Native American children deserve more than excuses
In a recent blog post, Moira Szilagyi, the president of the American Academy of Pediatrics (AAP), writes: “While we know everyone cares about children, especially their own children, the AAP cares about all children, each and every one.” Maybe, but it’s too bad the AAP seems to care about politics more.
The group, which supports things like double mastectomies for adolescents who claim to be born into the wrong body and has said that masking young children would have no effect on the development of language skills, has now decided to weigh in on the Indian Child Welfare Act. The AAP members and their colleagues at the American Medical Association have filed an amicus brief at the Supreme Court in the case Haaland v. Brackeen, in which oral arguments will be heard this fall. At issue in Haaland v. Brackeen is whether the Indian Child Welfare Act discriminates on the basis of race and whether the law exceeds Congress’s powers by commandeering state courts and agencies to carry out a federal child-placement program. More concerned with being on the right side politically than protecting children’s safety, the AAP argues that the ICWA is not only constitutional but vital to the well-being of Indian children.
The ICWA, which was passed in 1978, was originally intended to stop child welfare agencies from removing Indian children from their parents and placing them with white families. Today, ICWA is responsible for a separate and unequal child welfare system. Native American foster children — regardless of whether they live on a reservation, or how much of their DNA is Native American, or even regardless of their biological parents’ wishes — may be adopted only by other Native Americans. Even Native American children who’ve been in foster homes with non-Indians for years must be adopted by a Native family.
This madness continues even in cases of abuse. When other American children are permanently separated from abusive parents using a “termination of parental rights” (TPR) proceeding, the state has to find “clear and convincing evidence” to proceed. But when Native American children endure extreme maltreatment, ICWA says the state has to prove its case beyond a reasonable doubt and that it but must do so with expert witness testimony. As Timothy Sandefur of the Goldwater Institute notes, “That’s a more burdensome standard than applies in criminal cases.”
So thanks to ICWA, we are forcing Native American kids to live with abusive and neglectful families for longer than we would force their white or black or Hispanic or Asian counterparts. If and when we do finally get them out of these dangerous situations they may be left in foster care limbo for much longer.
According to the Adoption and Safe Families Act of 1997, when children are in foster care for more than 15 of the last 22 months, states are supposed to move to terminate parental rights. But thanks to ICWA, Native kids can, and do, spend much longer periods in care. In Minnesota, for instance, there are almost 200 Native kids who have been in care for longer than three years. That is a higher raw number than for children of any other race, despite the fact that Indian kids make up only 2% of the state’s population.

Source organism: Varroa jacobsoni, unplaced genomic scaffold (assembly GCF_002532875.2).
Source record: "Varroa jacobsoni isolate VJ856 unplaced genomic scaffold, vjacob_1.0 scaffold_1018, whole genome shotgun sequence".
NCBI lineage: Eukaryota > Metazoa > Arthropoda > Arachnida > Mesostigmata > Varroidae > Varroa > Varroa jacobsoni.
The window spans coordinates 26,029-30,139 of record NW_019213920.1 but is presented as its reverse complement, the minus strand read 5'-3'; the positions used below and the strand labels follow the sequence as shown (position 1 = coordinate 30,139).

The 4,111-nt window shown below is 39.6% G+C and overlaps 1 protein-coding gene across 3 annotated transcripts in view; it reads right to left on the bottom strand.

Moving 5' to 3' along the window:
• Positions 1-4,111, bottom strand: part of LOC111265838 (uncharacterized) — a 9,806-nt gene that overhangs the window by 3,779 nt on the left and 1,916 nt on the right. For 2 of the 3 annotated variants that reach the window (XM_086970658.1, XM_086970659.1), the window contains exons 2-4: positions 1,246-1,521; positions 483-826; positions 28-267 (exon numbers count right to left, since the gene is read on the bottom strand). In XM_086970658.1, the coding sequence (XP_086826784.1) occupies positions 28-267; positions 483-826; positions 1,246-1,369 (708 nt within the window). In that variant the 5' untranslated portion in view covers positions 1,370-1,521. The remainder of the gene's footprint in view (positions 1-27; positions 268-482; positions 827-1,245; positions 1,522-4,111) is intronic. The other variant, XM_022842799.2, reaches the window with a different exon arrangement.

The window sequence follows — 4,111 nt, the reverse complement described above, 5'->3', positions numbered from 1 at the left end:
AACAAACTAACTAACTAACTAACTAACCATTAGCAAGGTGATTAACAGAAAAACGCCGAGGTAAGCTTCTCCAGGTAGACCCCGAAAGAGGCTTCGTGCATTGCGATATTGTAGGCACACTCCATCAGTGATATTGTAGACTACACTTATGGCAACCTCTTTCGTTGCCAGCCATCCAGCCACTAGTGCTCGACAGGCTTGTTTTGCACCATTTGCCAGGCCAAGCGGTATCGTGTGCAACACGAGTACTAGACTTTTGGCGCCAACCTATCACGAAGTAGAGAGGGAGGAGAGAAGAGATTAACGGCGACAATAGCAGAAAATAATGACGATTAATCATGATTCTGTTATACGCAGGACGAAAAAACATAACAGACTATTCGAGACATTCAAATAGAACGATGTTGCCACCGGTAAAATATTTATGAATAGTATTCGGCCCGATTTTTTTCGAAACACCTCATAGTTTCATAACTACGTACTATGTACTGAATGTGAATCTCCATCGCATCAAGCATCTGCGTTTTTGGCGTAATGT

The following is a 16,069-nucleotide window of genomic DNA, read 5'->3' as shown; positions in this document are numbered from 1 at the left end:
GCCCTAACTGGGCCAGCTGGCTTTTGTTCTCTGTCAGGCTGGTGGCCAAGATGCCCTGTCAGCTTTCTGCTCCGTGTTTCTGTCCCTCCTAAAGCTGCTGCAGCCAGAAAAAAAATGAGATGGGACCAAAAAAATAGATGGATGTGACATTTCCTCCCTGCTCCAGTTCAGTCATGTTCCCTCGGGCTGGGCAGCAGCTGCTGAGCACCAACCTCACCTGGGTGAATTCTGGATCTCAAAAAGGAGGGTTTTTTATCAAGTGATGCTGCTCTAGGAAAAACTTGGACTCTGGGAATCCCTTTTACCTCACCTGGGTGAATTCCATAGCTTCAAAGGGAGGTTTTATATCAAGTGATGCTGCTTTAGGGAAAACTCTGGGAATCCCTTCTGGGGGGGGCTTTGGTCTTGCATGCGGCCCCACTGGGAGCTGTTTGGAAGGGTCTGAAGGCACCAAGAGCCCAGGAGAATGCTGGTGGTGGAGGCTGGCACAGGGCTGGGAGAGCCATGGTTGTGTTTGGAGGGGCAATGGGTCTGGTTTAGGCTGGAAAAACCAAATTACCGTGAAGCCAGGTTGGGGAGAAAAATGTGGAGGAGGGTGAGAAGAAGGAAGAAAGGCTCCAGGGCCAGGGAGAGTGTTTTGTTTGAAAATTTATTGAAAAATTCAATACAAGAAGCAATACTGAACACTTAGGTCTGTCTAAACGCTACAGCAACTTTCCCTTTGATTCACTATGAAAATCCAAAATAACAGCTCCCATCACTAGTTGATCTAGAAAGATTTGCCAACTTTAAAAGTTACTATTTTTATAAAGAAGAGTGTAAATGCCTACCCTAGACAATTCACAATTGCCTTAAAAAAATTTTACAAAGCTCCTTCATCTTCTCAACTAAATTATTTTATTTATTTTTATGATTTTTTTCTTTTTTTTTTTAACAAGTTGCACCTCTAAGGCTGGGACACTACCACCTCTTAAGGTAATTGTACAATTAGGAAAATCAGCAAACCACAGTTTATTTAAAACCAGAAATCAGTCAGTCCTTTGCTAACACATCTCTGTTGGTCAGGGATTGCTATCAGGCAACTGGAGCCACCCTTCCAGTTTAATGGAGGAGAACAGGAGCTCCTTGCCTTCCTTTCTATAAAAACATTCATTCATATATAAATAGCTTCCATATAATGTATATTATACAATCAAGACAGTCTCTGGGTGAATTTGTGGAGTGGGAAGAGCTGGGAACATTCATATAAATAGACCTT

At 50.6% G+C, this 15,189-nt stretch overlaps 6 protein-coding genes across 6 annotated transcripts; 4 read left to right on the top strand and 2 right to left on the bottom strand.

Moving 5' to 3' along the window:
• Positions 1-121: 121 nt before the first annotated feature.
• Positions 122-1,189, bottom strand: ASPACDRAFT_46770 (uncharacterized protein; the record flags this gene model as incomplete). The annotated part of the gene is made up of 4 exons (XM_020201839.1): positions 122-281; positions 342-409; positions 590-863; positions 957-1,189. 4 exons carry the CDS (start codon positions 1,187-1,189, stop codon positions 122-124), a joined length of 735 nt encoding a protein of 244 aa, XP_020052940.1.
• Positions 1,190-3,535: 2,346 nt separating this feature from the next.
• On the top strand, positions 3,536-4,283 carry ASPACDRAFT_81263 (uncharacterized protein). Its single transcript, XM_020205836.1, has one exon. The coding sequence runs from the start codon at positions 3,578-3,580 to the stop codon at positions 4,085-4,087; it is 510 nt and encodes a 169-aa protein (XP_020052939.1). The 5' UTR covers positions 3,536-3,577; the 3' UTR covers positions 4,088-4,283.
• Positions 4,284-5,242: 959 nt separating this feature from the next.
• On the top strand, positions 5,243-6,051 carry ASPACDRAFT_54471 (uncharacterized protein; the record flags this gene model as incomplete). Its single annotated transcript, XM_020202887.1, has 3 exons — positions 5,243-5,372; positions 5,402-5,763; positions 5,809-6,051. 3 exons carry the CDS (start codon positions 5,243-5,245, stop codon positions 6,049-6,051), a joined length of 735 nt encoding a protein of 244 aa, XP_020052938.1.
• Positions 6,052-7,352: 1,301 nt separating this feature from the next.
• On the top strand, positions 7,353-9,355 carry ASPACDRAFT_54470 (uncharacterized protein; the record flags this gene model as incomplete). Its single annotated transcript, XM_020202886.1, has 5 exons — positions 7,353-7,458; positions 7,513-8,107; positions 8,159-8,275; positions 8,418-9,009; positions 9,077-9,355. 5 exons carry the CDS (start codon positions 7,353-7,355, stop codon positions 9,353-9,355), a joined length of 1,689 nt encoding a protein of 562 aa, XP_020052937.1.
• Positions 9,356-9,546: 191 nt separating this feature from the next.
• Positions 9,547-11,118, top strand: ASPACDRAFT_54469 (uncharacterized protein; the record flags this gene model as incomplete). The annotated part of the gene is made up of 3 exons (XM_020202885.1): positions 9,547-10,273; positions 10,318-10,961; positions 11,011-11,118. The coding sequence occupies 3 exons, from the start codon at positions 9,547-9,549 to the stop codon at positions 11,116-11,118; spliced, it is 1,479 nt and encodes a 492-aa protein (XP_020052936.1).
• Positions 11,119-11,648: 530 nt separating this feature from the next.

So why does the AAP support a policy that keeps Native kids in abusive homes, keeps them in foster care longer and prevents them from finding adoptive families?
According to the amicus brief: “Tribes are, in a real way, extended families. AI/AN children have supportive connections not only with parents, and not only with their near relatives, but with a broader community. “
There is no doubt that—all things being equal—staying with extended family is a good option for children when their parents cannot care for them. What’s more, remaining in one’s own community is preferable to being uprooted. But when kids have suffered from abuse or neglect at the hands of their parents, all things are certainly not equal.
For one thing the dysfunctions that affect the parents—substance abuse, mental illness, domestic violence—often affect the extended family too. Second, the extended family often fails to keep children away from the very adults abusing those children. Third, there are not enough Native American families able to adopt, so Indian kids remain in foster care for longer. And finally, ICWA allows for children to be taken from caregivers they may have known from years — and from places where they may have lived for years—simply because those caregivers are not Native American.
Is this really what our nation’s pediatricians recommend? Would they do it to their own children? Or are Native kids just different?
The brief also correctly notes that “AI/AN children suffer disproportionately from a wide variety of challenges to their health and wellbeing, and suffer a high rate of traumatic and stressful experiences, such as neglect.” The AAP blames these problems on “historical trauma.” Perhaps. But the fact remains that Native American children today are more than twice as likely to be victims of, or die from, maltreatment than white children. Parents are ultimately responsible for these statistics, not historical trauma.
There is no doubt that Indian families and communities have been treated poorly by the U.S. government. The forced removal of children to boarding schools a century ago exacted a devastating toll on many tribes. But the argument that honoring historical trauma is more important than removing kids in abusive homes or getting them out of foster care is a purely political one, not one supported by science. The idea that we should be compensating for past injustices by keeping Native American children at risk isn’t sound medicine – it’s nothing less than monstrous.
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